Advances in human papillomavirus (HPV) research have led to the development of three vaccines in the past decade, but they’re not recommended for adults older than 26 due to limited effectiveness in this population. Given that HPV is the leading cause of cervical cancer and a major cause of other cancers, scientists are searching for more solutions.
Cary Moody, PhD, an assistant professor at the University of North Carolina-Chapel Hill School of Medicine, is advancing the research in the field, one micro-discovery at a time. Her lab is working to identify and understand the signaling pathways in cells that help HPV replicate and spread.
“The most important risk factor in HPV is the ability of the virus to persist, and in order to persist it has to replicate, meaning make copies of itself inside host cells,” explains Moody, an American Cancer Society grantee.
With HPV infection, the virus enters the body and invades a host cell in the innermost (basal) layer of skin. As that cell divides, the HPV DNA also replicates, causing genetic mutations in the host cells that can eventually lead to cancer.
Although we know that infection with high-risk HPV causes cervical cancer, the detailed mechanisms of this process are not clearly understood. Moody is focusing on an aspect called the DNA damage response, which is a normal process by which cells identify, correct, and repair damage that can occur during normal cell division.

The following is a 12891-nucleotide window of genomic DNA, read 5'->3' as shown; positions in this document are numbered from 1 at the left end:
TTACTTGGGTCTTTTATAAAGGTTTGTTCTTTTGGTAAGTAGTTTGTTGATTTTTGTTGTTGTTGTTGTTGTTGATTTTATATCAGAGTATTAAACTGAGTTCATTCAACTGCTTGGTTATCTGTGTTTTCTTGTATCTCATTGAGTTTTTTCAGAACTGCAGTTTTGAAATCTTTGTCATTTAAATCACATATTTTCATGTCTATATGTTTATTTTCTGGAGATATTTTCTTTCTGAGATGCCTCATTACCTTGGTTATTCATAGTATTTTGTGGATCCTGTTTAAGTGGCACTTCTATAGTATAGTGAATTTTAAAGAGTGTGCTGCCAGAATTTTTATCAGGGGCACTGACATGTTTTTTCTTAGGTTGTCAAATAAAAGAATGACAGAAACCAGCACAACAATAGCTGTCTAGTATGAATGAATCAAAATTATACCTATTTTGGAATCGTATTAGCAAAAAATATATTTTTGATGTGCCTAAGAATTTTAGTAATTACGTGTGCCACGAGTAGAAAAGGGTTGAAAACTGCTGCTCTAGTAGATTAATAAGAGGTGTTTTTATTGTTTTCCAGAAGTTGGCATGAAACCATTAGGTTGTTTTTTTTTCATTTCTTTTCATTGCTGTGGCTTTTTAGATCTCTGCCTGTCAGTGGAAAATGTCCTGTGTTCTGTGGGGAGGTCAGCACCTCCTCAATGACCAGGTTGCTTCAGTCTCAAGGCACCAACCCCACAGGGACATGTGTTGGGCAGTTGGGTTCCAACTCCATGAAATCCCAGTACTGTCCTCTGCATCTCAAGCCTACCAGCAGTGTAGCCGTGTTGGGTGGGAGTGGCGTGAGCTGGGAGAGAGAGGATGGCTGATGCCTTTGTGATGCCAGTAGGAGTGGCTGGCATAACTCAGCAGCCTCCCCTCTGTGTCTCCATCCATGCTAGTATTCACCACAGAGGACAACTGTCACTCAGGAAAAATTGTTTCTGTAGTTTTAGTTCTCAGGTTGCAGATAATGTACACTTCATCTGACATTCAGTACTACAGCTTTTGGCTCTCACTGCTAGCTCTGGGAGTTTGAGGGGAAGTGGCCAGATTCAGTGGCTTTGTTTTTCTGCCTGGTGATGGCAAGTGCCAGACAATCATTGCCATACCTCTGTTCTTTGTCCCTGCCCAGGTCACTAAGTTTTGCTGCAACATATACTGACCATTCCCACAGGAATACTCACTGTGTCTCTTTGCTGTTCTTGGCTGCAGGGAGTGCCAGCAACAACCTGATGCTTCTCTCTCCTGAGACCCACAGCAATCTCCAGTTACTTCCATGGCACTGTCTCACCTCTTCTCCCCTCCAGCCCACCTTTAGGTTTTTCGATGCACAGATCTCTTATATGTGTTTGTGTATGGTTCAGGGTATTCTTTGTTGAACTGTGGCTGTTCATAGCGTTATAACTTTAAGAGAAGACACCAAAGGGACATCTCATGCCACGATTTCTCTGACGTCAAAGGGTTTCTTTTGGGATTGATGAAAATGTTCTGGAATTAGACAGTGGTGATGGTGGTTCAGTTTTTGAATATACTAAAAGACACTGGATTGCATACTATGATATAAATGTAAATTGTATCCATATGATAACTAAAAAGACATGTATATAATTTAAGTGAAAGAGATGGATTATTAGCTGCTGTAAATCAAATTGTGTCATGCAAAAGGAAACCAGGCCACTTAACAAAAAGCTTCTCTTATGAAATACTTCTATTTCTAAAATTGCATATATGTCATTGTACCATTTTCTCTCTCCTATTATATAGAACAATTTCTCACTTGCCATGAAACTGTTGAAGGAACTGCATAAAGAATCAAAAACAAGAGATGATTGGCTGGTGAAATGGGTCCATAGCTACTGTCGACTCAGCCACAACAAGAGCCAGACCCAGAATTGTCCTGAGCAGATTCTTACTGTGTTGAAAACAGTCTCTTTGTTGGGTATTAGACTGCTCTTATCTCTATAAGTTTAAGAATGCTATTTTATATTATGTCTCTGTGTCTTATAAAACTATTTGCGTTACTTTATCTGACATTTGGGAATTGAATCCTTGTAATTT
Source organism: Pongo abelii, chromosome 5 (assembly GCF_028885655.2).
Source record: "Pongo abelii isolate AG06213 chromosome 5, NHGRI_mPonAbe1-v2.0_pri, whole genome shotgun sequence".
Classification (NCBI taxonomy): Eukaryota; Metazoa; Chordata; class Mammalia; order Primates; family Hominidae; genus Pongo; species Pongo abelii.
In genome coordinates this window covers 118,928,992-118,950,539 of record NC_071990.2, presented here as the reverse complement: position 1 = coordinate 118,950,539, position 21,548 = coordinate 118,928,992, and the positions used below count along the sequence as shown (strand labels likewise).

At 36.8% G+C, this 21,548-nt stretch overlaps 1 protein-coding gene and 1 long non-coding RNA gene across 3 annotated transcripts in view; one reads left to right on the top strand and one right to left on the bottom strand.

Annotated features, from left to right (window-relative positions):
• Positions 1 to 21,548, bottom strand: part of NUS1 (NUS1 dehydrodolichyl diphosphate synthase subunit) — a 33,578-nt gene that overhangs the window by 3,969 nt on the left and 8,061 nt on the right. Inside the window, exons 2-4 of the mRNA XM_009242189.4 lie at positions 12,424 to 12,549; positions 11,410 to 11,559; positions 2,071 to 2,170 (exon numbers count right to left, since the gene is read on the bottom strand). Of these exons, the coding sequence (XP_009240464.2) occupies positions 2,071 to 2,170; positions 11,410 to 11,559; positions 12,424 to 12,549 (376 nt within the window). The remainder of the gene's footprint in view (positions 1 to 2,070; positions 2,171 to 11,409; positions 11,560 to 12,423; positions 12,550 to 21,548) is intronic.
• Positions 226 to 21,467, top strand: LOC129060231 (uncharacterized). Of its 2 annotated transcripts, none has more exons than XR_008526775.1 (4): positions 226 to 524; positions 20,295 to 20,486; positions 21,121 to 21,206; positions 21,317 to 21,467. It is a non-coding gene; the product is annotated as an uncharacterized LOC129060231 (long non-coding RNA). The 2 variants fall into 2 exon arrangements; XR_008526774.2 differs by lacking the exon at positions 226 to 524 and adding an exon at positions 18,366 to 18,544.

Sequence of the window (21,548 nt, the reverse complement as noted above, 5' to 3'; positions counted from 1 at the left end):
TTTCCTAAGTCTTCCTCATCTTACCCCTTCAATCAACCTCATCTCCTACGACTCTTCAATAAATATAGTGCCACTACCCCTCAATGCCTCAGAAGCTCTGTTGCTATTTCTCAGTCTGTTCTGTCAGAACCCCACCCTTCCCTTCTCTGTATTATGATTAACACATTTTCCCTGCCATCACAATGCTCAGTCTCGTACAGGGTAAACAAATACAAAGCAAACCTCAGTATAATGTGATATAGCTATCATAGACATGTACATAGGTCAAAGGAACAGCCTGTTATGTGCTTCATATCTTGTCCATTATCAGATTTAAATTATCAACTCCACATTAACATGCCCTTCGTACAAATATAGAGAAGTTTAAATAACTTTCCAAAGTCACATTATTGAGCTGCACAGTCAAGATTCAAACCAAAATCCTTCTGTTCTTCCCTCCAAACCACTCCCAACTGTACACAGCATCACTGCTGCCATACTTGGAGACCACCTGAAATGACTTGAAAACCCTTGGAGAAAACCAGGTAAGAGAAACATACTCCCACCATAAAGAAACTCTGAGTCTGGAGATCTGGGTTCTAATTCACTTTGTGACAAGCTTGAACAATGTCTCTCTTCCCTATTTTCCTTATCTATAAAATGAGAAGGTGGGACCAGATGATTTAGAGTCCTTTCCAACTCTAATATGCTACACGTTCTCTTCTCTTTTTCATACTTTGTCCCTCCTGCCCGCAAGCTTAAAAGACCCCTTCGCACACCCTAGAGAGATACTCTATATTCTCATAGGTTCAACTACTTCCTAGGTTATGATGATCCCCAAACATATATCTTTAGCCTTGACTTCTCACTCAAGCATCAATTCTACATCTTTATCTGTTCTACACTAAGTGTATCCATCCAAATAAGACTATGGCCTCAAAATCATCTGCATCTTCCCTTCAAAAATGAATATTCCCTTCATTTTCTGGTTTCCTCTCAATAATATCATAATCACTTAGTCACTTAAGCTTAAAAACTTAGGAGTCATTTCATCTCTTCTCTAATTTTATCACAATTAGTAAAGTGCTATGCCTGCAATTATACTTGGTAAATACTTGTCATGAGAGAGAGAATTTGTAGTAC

“You need activation [of this response] in order to repair the DNA so you don’t accumulate mutations,” which can lead to cancer. “We have found that HPV induces DNA damage, activates the response, and actually uses this response for replication,” Moody says.
Recently, her lab focused on the role of two genes – Rad51 and BRCA1 (best known for its role in hereditary breast cancer). They help repair DNA, but Moody’s research suggests that they’re also required for the reproduction of HPV31, one of several high-risk forms of the virus. She expects to publish the details of her findings in 2016.
Moody’s ongoing research on the DNA damage response may help our understanding of how HPV infection causes cancer at a cellular and molecular level, says William Phelps, director of the preclinical and translational cancer research program at the American Cancer Society.
“Now that we have effective HPV vaccines, rates of infection and cervical cancer will decline,” Phelps says. “For those people without access to the vaccine, infection with high-risk HPV can still occur. A better understanding of how the virus persists may lead us to new treatment options.”